VOL. 37 | NO. 52 | Friday, December 27, 2013
Have Titans ever had a legitimate difference maker?
In looking at where the Tennessee Titans franchise has gotten off the tracks, it is easy to point fingers at a variety of possible culprits.
There are those who have questioned the coaching of Mike Munchak and his staff, others would lay the blame at the feet of players who have underperformed and still others would point to the front office’s inability to provide stability in the draft and free agency.
And some would say it’s just plain bad luck.
In truth, all these things have played a role in the franchise missing the playoffs for five straight years and having now gone 10 years since its last postseason win.
One of the primary reasons the Titans have not been a successful team over most of past decade is the franchise’s consistent inability to produce a sustainable difference maker.
What is a sustainable difference maker? My definition is a player who performs consistently at a high level for at least a half dozen seasons.
Most of the time, that player is thought of as a quarterback, guys like Tom Brady, Peyton Manning, Aaron Rodgers or Drew Brees. Those are players who consistently play at a high level while making the supporting cast around them better.
And they do so year after year after year.
Quarterback is the most obvious position for such a player, but that isn’t the only position. Defensive leaders like Ray Lewis, Brian Urlacher, Troy Polamalu and Ed Reed have certainly fit that bill in the last decade.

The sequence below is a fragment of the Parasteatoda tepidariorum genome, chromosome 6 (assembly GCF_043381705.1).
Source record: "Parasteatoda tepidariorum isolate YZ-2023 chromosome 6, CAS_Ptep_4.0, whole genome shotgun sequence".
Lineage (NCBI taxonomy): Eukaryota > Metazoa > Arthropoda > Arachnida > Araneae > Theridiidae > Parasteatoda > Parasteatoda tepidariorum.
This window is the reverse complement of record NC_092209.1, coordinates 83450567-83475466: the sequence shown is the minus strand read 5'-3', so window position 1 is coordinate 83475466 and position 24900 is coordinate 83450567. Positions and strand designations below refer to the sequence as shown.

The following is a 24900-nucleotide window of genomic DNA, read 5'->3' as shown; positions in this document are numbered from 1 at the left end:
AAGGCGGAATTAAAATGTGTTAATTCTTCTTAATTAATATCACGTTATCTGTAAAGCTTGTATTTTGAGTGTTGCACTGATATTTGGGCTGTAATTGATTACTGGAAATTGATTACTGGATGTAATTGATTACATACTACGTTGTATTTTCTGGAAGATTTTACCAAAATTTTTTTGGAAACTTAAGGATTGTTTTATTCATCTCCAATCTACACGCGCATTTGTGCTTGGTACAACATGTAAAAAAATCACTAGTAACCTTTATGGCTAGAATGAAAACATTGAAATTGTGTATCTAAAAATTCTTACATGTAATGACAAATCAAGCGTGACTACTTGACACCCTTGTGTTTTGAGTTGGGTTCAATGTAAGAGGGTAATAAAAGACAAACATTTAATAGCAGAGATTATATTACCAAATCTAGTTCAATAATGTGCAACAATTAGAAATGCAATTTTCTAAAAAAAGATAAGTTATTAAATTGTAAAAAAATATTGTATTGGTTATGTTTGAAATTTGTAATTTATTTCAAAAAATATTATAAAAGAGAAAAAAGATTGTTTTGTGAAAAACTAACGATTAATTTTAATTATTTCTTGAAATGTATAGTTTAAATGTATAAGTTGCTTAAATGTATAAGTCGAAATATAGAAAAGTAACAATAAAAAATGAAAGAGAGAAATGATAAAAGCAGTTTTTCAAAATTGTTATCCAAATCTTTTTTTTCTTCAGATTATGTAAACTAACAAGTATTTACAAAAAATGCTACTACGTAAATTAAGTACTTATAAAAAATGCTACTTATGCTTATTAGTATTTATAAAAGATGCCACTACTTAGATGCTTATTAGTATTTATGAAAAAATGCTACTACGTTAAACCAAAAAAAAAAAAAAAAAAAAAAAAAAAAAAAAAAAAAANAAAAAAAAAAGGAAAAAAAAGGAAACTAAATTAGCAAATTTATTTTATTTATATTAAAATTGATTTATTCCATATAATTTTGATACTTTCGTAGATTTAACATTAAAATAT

The best teams always seem to have more than one such player on the roster. But even average teams often manage to have at least one: Larry Fitzgerald in Arizona, Calvin Johnson in Detroit or Adrian Peterson in Minnesota, for example.
Now back to the Titans. It’s pretty easy to see they don’t have anyone on the roster who fits the criteria.
Sure, they have plenty of guys who have started off well.
Chris Johnson? His stats have declined so much that he will likely be released in the off-season, just two years after being given a $53 million contract. Team management obviously thought it had its difference maker.
But CJ isn’t the only Titans player to have regressed after a fast start in two-tone blue.
Remember when Kenny Britt was being compared to Randy Moss and Calvin Johnson? His Titans career ends next week as a disappointing washout with 11 catches in 2013.
Vince Young had his moments as a rookie, looking like a superstar and making the cover of Madden NFL 08. But his inconsistency and immaturity caused him to melt down and fade out of the league. Game over.
Albert Haynesworth put in two dominant seasons in his five years in Tennessee, then took the money and ran to the Redskins in 2009. Three underperforming seasons later – 6.5 total sacks for three teams – he was gone.
So how far back do you have to go to find the last sustainable superstar produced by this organization?
Eddie George? Maybe. He strung together five solid seasons before declining in 2001.
Derrick Mason had four 1,000-yard receiving seasons for the Titans, then three more in Baltimore.
Steve McNair was the gutsy leader of those early Titans teams that enjoyed success, but really only put together three years in Tennessee in which he was truly an elite passing quarterback. Injuries, no doubt, shortened his prime performing years.
Jevon Kearse exploded onto the NFL scene as a rookie, but did not sustain that production throughout his career.
Sadly, you might have to go all the way back to the Houston Oilers days with Munchak, Bruce Matthews and Warren Moon to really find the last true sustainable superstars in this franchise’s history.
That might help explain why the Titans seem to constantly be rebuilding and patching holes instead of preparing for the playoffs.
Terry McCormick covers the Titans for TitanInsider.com and is a blogger for National Football Post.